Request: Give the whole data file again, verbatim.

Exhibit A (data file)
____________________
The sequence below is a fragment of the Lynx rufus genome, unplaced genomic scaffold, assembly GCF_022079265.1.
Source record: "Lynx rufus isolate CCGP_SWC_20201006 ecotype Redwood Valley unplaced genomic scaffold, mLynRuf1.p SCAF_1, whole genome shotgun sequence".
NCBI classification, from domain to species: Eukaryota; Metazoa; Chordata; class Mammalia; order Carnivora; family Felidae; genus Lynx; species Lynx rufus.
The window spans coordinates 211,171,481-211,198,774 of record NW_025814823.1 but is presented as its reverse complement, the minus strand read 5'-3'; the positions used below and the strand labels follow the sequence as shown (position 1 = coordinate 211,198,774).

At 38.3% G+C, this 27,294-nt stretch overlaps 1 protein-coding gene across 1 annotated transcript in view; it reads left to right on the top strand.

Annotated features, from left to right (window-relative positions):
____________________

The sequence below is a fragment of the Lynx rufus genome, unplaced genomic scaffold, assembly GCF_022079265.1.
Source record: "Lynx rufus isolate CCGP_SWC_20201006 ecotype Redwood Valley unplaced genomic scaffold, mLynRuf1.p SCAF_1, whole genome shotgun sequence".
NCBI classification, from domain to species: Eukaryota; Metazoa; Chordata; class Mammalia; order Carnivora; family Felidae; genus Lynx; species Lynx rufus.
The window spans coordinates 211,171,481-211,198,774 of record NW_025814823.1 but is presented as its reverse complement, the minus strand read 5'-3'; the positions used below and the strand labels follow the sequence as shown (position 1 = coordinate 211,198,774).

At 38.3% G+C, this 27,294-nt stretch overlaps 1 protein-coding gene across 1 annotated transcript in view; it reads left to right on the top strand.

Annotated features, from left to right (window-relative positions):